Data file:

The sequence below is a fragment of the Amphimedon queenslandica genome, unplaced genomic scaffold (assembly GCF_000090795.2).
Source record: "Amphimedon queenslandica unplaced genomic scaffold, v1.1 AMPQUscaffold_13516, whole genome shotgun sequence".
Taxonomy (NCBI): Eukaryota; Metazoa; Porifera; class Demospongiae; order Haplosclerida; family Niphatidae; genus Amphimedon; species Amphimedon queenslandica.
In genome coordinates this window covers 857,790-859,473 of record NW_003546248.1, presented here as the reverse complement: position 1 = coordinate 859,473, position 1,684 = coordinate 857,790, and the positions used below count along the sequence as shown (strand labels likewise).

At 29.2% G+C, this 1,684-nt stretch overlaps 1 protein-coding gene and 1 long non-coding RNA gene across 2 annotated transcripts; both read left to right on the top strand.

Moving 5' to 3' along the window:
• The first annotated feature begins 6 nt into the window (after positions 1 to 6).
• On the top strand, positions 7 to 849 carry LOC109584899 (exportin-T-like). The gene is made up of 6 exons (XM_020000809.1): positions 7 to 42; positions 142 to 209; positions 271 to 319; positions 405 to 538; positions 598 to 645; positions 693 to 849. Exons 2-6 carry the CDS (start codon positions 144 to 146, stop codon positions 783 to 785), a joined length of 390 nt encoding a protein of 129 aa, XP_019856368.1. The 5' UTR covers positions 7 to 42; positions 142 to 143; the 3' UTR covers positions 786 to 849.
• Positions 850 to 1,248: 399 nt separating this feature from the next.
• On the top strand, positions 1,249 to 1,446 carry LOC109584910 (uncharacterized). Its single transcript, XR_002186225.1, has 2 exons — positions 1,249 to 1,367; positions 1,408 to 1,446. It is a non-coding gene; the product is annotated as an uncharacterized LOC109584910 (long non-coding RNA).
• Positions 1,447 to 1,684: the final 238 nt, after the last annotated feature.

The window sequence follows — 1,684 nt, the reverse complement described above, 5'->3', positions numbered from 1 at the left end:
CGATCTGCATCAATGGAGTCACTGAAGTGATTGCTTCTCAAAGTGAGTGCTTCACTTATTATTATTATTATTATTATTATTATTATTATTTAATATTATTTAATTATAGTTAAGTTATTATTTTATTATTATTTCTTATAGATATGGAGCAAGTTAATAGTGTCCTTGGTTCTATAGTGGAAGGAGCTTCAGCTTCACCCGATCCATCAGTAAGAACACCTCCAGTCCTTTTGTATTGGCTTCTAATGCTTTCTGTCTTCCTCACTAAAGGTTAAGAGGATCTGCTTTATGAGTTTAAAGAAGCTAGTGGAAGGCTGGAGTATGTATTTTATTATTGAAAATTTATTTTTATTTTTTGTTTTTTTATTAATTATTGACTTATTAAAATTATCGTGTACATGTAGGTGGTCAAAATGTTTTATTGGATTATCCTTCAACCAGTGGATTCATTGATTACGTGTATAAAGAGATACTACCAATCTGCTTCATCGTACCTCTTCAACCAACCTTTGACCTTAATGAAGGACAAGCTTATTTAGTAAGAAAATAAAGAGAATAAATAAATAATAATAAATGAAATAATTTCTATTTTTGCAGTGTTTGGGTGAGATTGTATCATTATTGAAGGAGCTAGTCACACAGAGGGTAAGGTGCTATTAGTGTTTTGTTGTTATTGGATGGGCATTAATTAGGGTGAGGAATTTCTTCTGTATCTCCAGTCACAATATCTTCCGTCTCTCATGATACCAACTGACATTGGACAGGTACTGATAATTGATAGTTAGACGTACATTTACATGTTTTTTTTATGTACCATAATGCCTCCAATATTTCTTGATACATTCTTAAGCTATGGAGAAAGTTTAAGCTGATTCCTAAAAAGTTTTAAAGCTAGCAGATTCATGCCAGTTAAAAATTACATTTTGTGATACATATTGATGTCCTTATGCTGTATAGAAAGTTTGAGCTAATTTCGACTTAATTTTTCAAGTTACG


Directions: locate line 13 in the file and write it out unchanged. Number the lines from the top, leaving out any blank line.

CGATCTGCATCAATGGAGTCACTGAAGTGATTGCTTCTCAAAGTGAGTGCTTCACTTATTATTATTATTATTATTATTATTATTATTATTTAATATTATTTAATTATAGTTAAGTTATTATTTTATTATTATTTCTTATAGATATGGAGCAAGTTAATAGTGTCCTTGGTTCTATAGTGGAAGGAGCTTCAGCTTCACCCGATCCATCAGTAAGAACACCTCCAGTCCTTTTGTATTGGCTTCTAATGCTTTCTGTCTTCCTCACTAAAGGTTAAGAGGATCTGCTTTATGAGTTTAAAGAAGCTAGTGGAAGGCTGGAGTATGTATTTTATTATTGAAAATTTATTTTTATTTTTTGTTTTTTTATTAATTATTGACTTATTAAAATTATCGTGTACATGTAGGTGGTCAAAATGTTTTATTGGATTATCCTTCAACCAGTGGATTCATTGATTACGTGTATAAAGAGATACTACCAATCTGCTTCATCGTACCTCTTCAACCAACCTTTGACCTTAATGAAGGACAAGCTTATTTAGTAAGAAAATAAAGAGAATAAATAAATAATAATAAATGAAATAATTTCTATTTTTGCAGTGTTTGGGTGAGATTGTATCATTATTGAAGGAGCTAGTCACACAGAGGGTAAGGTGCTATTAGTGTTTTGTTGTTATTGGATGGGCATTAATTAGGGTGAGGAATTTCTTCTGTATCTCCAGTCACAATATCTTCCGTCTCTCATGATACCAACTGACATTGGACAGGTACTGATAATTGATAGTTAGACGTACATTTACATGTTTTTTTTATGTACCATAATGCCTCCAATATTTCTTGATACATTCTTAAGCTATGGAGAAAGTTTAAGCTGATTCCTAAAAAGTTTTAAAGCTAGCAGATTCATGCCAGTTAAAAATTACATTTTGTGATACATATTGATGTCCTTATGCTGTATAGAAAGTTTGAGCTAATTTCGACTTAATTTTTCAAGTTACG